- Hazlitt and Hyperbole Studies
The "Shakespeare prose writer."1 That is how William Bewick characterized William Hazlitt, perhaps the finest prose writer in English of the Romantic period. Yet Hazlitt remains a marginal figure in teaching about the period and even in scholarship. With regard to teaching, this was particularly the case in the era when The Six Formerly Known as Big dominated college and university syllabi. How many people were going to teach Hazlitt instead of one of those great, mainly lyric poets? One only has so many weeks.2
One might have hoped that the opening up of the canon in the teaching and scholarship devoted to British Romanticism would have benefited the reading and understanding of Hazlitt. But the canon expanded mainly and understandably in the direction of including women writers, and a small number of writers of color, such as Equiano, and more drama of the period. But it is lamentable in aesthetic, intellectual, political, and just plan historical terms that Hazlitt is not more read.
What would people find if they turned or returned to Hazlitt? Gorgeous, energetic prose dedicated to a vast of array of popular and unpopular cultural items; drama criticism of a high order that responds to the immediacy of performances with an immediacy of thought;3 some of the finest, uncompromising writing in the period on the visual arts;4 and principled political essays that question, for starters, "What is the People?" In all these modes Hazlitt thinks about power [End Page 94] powerfully. He pushes his thought—writing to a deadline or not—to extremes. Adorno-like, he's a master of hyperbole. Of Nicolas Poussin's Blind Orion, he can say, after some cascading phrases of ekphrasis: "Nothing was ever more finely conceived or done."5 As a truth claim, it's pretty untenable. Yet it befits a writer who thinks that the subject and the objective of painting are both expressive. He speaks passion and truth to truth and power.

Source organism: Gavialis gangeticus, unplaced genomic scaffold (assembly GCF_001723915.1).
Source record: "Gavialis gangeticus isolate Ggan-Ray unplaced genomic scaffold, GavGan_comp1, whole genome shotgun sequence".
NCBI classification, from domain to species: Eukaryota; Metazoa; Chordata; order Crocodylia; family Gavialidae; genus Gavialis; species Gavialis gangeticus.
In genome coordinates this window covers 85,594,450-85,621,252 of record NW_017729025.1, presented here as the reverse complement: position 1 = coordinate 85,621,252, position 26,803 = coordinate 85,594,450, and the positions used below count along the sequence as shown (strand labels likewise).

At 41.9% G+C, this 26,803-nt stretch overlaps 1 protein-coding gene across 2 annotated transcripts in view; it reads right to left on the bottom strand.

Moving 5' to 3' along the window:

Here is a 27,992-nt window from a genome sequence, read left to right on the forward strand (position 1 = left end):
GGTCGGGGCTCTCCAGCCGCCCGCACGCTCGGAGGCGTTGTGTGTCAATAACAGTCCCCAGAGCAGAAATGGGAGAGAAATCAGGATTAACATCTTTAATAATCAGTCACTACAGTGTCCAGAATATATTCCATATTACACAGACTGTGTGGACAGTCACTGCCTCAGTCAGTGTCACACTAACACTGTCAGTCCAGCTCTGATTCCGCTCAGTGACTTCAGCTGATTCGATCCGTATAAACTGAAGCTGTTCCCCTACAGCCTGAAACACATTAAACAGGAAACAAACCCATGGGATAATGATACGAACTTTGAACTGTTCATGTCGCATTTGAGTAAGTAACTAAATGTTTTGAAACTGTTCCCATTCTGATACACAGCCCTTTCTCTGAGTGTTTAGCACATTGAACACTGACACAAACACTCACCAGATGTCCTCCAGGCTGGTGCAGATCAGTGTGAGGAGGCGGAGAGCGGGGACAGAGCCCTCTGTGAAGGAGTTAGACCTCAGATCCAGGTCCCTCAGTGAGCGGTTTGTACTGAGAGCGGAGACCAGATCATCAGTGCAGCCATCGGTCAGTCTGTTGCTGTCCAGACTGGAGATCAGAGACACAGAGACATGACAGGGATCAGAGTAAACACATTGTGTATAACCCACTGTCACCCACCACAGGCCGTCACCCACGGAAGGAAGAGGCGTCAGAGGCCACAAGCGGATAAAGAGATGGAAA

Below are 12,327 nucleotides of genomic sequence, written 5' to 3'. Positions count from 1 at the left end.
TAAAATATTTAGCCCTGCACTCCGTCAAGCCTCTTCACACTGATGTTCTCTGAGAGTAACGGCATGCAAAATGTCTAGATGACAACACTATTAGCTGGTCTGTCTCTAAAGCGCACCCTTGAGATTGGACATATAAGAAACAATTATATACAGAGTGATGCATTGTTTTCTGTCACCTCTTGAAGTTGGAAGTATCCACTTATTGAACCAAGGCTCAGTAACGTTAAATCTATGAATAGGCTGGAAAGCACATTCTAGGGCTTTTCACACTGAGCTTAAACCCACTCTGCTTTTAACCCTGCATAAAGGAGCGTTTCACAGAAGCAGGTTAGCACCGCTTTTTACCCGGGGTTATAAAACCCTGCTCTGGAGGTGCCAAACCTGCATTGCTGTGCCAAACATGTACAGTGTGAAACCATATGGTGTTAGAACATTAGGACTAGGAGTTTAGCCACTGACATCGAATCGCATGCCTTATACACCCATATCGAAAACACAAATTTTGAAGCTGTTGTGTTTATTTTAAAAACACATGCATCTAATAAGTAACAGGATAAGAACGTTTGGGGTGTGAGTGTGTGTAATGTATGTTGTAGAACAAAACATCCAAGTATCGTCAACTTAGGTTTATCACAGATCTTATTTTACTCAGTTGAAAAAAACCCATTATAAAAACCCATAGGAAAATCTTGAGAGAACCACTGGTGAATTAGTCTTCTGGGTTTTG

Attentive as we generally are to Romantic excesses, we have perhaps not yet taken the measure of hyperbole in the period's rhetoric. (I recently recognized how it's all over Austen's novels in ways that bear scrutiny.) And while on the subject of the passion that generates so much hyperbole, may I put in a plug for a return to an unduly forgotten scholar? Namely: Josephine Miles, author in the 1940s of Wordsworth and the Vocabulary of Emotion, a great student of the rhetoric of affect long before it would become fashionable and a pioneer of computational analysis.
Ian Balfour is Professor Emeritus of English and of Social and Political Thought at York University.
1. Life and Letters of William Bewick, ed. Thomas Landseer, 2 Vols. (London: Hurst & Blackett, 1871), Vol. I, 42.
2. In Canada, however, there tend, or tended, to be more year-long university courses than in the United States or England, as far as I know. Something like twenty-four or twenty-six weeks devoted to a topic obviously allows for a much expanded, diversified canon. Some instructors elsewhere, I know, address the issue by stringing together consecutive courses on the period.
3. This last strain of Hazlitt's work has been well mobilized in the critical work of Julie Carlson, Daniel O'Quinn, and Jonathan Mulrooney, among others. A lot more exists to be quarried and read critically.
4. On the art criticism, there is already good material to read by Sonia Hofkosh, Elizabeth Fay, and Luisa Calè, among others.
5. "On a Landscape of Nicholas Poussin," in The Complete Works of William Hazlitt, ed. P. P. Howe, 21 Vols. (London and Toronto: J. M. Dent & Sons, 1930-1943), VIII, 168-69